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United Nations' strength lies in trade rules

Driving through the countryside during the late 1950s and the 1960s, it was not uncommon to see a billboard proclaiming “Get the U.S. out of the U.N.,” reflecting, in part, the concern that U.S. sovereignty might be compromised by decisions made at the United Nations' headquarters in New York City. The sponsors of this billboard wanted to make sure that no world government would be able to impose its decisions on the citizens of the United States. The U.N. was seen as a harbinger of a coming “One World Government.”

We may find it a bit ironic that, today, those fears seem to have subsided despite the creation of and broad powers given to the World Trade Organization and regional agreements like the North American Free Trade Agreement and the yet-to-be adopted Central America Free Trade Agreement.

We may find it ironic because, while the U.N. can be seen as a toothless tiger (it has little power to enforce the resolutions it passes), the trade agreements often include stringent enforcement powers.

Under NAFTA, the situation gets even more serious because of a provision in that agreement called Chapter 11. Under Chapter 11, an investor or group of investors in one country can sue the government of either of the other two signatory governments, if it is believed that an action by that government infringes on the investors' rights granted under NAFTA.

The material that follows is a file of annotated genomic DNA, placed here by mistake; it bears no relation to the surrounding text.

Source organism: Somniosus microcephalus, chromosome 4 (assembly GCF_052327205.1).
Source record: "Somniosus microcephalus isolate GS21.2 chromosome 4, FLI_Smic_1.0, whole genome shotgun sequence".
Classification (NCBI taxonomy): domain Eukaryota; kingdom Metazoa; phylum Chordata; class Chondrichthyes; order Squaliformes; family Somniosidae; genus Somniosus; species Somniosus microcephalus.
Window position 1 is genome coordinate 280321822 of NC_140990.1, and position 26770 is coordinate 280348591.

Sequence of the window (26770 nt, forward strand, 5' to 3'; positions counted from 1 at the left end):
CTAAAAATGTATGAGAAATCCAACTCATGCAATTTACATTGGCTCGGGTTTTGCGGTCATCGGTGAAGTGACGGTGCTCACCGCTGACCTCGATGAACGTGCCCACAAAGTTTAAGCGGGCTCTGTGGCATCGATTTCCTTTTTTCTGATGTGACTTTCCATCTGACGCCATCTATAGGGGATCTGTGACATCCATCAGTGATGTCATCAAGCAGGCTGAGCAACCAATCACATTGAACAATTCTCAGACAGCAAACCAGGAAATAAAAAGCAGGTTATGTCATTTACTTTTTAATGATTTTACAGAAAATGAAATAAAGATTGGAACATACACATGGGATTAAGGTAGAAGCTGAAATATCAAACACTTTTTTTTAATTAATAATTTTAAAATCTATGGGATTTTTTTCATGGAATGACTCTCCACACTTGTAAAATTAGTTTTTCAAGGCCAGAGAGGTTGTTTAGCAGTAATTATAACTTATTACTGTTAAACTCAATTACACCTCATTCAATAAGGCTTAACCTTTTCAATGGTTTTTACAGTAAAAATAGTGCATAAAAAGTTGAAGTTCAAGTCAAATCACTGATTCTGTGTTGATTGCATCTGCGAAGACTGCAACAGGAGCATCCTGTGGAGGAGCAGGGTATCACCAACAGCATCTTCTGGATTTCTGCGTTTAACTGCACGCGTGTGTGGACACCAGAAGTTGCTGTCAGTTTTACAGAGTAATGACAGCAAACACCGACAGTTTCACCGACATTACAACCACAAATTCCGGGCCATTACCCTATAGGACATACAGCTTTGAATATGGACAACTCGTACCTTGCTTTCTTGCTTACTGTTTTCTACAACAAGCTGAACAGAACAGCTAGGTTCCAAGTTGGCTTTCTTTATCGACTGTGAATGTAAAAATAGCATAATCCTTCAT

So, for instance, a case has been filed with regard to California's ban on the gasoline additive MTBE. California banned the additive because it was found in that state's groundwater and was ruled a potential carcinogen. Methanex, a Canadian corporation, which produced a product used to manufacture MTBE, sued the U.S. government for $970 million arguing that the “California ban harmed it by substantially reducing the demand for methanol, its sole product.”

If the court were to rule in favor of Methanex, it is possible that a decision of an international trade disputes body could force California to rescind a decision that was made to protect the health of the people of California. In the United States, the courts have consistently ruled against U.S. corporations that have tried to make similar arguments against various regulations. But, because it is a Canadian company, Methanex has more rights under an international tribunal than a U.S. company would have under U.S. courts.

Business Week began a recent article (March 7, 2005) on the problems with Chapter 11 type rules by describing the situation in Utah, where gambling has been illegal throughout its 110-year history. The Caribbean island nation of Antigua and Barbados filed a case against Utah arguing that “gambling regulations in Utah and most other states conflict with America's obligation not to discriminate against foreigners providing ‘recreational services.’” The WTO panel agreed with Antigua and Barbados and Utah lost a bit of its sovereignty. Powers that once were within the realm of individual states are being usurped by various trade dispute panels.

The recent trade ruling in the Brazil-U.S. cotton case has the potential to force a significant revision of the U.S. farm program. If the United States does not comply with the ruling, it could be subject to significant trade sanctions.

Once upon a time it took an invading army to deny a country its sovereign right to make decisions in the interests of its citizens. No longer is that true. Today it appears a government, a group of producers, a group of investors or a corporation, through the workings of an international trade dispute panel, can override those sovereign decisions, forcing the country to rescind a duly passed law or regulation it believes is in the best interests of its citizens or pay a substantial penalty.

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